How to File a Patent?
Want to protect your inventions? Learn how to file for a patent.
New ideas or inventions are a commercially valuable commodity which require protection. Acquiring a patent can be a costly, time consuming and difficult process if you aren’t sure what is required. Seeking professional advice from a patent attorney can help ensure that your application has a better chance for success and commercially enhance the value of your product.
What is a Patent?
A patent is an intellectual property right for any new, inventive and useful device, substance, method, process or technology. A patent is a legally enforceable right for the inventor to commercially exploit the invention for the life of the patent and thus excluding others from making, using, selling, offering for sale or importing the patented invention for the term of the patent. Patents are a useful tool to promote the development of ideas and provides reward to the inventors.
How to Register a Patent
Step 1. Conduct a search
Before applying for a patent you must not demonstrate, sell or discuss your invention in public otherwise you may lose the opportunity to patent it. Ensure you search patent databases and look for similar products or inventions which are already patented.
What you are trying to patent must be new, a patentable subject matter and not be obvious. It is important that you obtain a priority date, this refers to the date you first file a patent application and ensures that potential competitors who file for a patent after you will not be entitled to patent it.
Step 2. Choose an application
There are different types of patents which vary in cost, type of protection they offer and how long they take to process.
- Australian Provisional Application: Lasts 1 year and provides the opportunity for further developments but does not provide patent protection itself. These are useful in highly competitive industries to obtain early priority dates.
- Australian Standard Patent Application: Last up to 20 years.
- Australian Innovation Patent Application: Lasts up to 8 years.
- Patent Cooperation Treaty Application: Lasts 1.5-2.5 years and covers about 50 countries making them attractive to investors and those wishing to protect important export markets.
For more information about the difference between standard and innovation patents check out our previous legal guide.
Step 3. File a complete application
A complete application refers to a standard or innovation patent application. You can apply online via IP Australia or mail an application. Applications should include a patent request form, a complete specification of what you wish to patent and the filing fee.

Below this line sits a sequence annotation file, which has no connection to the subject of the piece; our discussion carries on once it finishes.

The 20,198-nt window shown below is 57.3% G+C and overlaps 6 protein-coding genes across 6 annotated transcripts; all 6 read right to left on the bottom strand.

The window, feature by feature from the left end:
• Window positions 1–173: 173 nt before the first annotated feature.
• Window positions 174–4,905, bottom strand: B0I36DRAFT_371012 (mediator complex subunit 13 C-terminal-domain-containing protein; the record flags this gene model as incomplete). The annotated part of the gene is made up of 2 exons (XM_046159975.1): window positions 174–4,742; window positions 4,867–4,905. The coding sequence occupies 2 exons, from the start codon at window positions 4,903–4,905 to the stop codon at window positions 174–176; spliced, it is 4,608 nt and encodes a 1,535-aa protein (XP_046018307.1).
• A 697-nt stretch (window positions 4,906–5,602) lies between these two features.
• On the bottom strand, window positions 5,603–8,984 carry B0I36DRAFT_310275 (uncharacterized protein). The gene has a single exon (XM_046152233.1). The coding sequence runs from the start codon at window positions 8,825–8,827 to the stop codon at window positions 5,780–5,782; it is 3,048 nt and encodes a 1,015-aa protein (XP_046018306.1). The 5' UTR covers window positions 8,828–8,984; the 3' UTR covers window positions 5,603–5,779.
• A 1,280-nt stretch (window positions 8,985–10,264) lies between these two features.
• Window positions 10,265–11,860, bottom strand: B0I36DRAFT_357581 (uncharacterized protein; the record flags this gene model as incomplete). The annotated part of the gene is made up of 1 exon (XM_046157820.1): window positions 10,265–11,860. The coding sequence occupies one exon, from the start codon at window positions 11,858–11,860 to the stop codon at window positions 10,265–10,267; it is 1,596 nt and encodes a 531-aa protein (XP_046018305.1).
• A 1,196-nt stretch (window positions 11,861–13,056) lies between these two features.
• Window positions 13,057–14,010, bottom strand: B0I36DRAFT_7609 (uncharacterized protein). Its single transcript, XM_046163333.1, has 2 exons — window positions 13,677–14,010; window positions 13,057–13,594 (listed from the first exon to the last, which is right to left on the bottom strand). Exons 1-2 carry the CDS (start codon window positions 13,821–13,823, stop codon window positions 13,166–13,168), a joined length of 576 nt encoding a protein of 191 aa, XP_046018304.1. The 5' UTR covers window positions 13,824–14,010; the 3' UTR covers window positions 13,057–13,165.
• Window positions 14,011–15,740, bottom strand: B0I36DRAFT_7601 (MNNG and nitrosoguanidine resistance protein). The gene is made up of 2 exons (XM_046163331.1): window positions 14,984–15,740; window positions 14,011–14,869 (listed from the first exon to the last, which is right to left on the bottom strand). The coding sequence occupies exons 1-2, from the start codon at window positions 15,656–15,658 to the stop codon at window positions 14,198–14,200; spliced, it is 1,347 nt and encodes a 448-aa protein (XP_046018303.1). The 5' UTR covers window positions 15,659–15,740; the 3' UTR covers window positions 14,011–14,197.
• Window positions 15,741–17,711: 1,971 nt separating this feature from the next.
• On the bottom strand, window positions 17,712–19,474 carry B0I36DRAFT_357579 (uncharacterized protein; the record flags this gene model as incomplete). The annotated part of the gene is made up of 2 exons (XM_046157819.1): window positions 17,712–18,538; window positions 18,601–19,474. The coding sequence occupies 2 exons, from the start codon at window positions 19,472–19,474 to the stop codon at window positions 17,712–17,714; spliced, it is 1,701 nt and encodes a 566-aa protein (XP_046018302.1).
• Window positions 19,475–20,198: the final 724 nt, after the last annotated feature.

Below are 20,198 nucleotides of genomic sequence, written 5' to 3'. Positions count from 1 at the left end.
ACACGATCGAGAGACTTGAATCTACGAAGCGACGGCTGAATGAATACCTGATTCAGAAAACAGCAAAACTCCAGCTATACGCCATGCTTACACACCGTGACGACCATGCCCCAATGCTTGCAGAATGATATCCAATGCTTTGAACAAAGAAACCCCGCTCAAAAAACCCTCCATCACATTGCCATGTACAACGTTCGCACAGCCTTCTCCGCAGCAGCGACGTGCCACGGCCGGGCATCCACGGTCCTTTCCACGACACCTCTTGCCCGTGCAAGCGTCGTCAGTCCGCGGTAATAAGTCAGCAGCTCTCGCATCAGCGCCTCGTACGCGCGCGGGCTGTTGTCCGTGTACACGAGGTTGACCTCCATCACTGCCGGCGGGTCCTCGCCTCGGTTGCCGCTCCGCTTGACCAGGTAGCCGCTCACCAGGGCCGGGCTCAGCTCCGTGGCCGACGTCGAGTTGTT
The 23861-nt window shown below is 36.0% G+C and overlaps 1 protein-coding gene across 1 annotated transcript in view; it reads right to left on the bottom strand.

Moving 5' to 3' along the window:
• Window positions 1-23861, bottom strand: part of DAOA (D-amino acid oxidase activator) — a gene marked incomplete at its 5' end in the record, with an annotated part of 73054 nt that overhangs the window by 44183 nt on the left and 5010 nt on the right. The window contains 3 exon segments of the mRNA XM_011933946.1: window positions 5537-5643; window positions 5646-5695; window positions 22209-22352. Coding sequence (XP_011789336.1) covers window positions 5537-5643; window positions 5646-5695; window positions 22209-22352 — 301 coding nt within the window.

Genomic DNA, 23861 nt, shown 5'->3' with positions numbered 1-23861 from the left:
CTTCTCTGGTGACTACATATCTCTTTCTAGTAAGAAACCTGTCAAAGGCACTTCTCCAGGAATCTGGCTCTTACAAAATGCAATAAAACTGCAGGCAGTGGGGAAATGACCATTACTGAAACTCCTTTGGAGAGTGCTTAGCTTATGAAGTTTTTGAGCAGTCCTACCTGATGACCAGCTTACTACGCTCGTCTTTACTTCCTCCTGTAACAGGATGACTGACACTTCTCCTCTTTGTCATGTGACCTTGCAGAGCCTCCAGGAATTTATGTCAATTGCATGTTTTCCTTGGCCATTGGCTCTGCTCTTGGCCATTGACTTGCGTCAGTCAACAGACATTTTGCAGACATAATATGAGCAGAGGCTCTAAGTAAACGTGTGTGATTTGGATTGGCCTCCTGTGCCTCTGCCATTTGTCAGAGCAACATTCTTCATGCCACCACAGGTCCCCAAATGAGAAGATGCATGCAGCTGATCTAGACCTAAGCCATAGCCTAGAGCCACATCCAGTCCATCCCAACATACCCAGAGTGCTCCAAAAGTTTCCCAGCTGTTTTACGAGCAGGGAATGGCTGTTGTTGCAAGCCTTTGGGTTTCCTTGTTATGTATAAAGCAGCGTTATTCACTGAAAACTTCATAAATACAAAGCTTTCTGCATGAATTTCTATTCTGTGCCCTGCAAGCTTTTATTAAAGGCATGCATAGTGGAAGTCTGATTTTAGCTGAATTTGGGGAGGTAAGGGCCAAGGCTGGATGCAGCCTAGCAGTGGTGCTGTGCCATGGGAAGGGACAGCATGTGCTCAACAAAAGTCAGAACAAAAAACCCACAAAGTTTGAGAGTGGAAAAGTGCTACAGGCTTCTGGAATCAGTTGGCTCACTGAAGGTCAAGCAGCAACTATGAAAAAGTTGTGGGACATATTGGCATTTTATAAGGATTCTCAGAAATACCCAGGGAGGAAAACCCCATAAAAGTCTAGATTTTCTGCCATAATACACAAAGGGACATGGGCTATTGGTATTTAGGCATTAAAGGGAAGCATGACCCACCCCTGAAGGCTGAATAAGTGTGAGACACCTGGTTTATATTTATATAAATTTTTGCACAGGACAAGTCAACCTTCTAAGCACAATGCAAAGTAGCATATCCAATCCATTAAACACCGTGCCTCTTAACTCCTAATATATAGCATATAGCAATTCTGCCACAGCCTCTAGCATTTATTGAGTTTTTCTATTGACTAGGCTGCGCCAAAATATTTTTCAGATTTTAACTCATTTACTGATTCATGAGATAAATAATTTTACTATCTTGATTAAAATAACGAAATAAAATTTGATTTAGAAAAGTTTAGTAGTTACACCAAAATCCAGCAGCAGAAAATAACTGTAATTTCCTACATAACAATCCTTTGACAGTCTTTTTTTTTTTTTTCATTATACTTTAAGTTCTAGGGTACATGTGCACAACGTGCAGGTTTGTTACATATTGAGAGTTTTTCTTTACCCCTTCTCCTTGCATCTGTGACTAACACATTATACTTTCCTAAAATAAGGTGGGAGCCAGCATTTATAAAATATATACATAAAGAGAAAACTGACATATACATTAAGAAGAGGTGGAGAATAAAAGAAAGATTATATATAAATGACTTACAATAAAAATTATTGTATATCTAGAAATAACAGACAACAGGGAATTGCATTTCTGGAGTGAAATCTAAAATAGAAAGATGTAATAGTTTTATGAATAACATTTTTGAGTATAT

A complete specification includes a Title, Description, Claims, Abstract and in some cases illustrations. Having a patent attorney to assist writing a complete specification is important because if granted this is all the necessary information your patent will be based on.
Step 4.Processing the application
Once you have filed your complete application there are some formalities which will be conducted by the Patent Office (PO). For standard patents you must request examination. If you don’t within two months the application will lapse. For innovation patents examination is optional. The PO will perform a preliminary check which includes publication and a period of public inspection. Once examined the PO will either send an adverse report or notice that your application has been accepted. You will have the opportunity to respond to an adverse report and make changes to your specification.
Applications will be rejected if it does not meet the requirements of the Patents Act. A patent will be rejected if the product is not new, useful, inventive/innovative and has already been secretly used.
If applications are accepted, opposing parties will have 3 months to start proceedings if they believe your patent should be invalid. The application process for standard patents takes from six months to several years depending on circumstances. For innovation patents the process usually takes 1-6 months. Once your patent is in force you are required to pay annual maintenance fees and are responsible to enforce your legal rights.
Final Step. Registered Patent = Protected Patent
With a registered patent you have the protection and a legally enforceable right against others who may want to capitalise on your ideas or invention. A patent also provides you the ability to commercialise your inventions, expand your business and gain a competitive advantage in the market.
LawPath has access to highly qualified IP attorneys that can help with you applying for a patent. Contact a LawPath consultant on 1800 529 728 to learn more about customising legal documents, obtaining a fixed-fee quote from our network of 750+ expert lawyers or to get answers to your legal questions.
Jessica is a Paralegal, working in our content team, which aims to provide free legal guides to facilitate public access to legal resources. With a keen interest in media and IP law, her research focuses on the evolving role of the law to navigate new and emerging information platforms.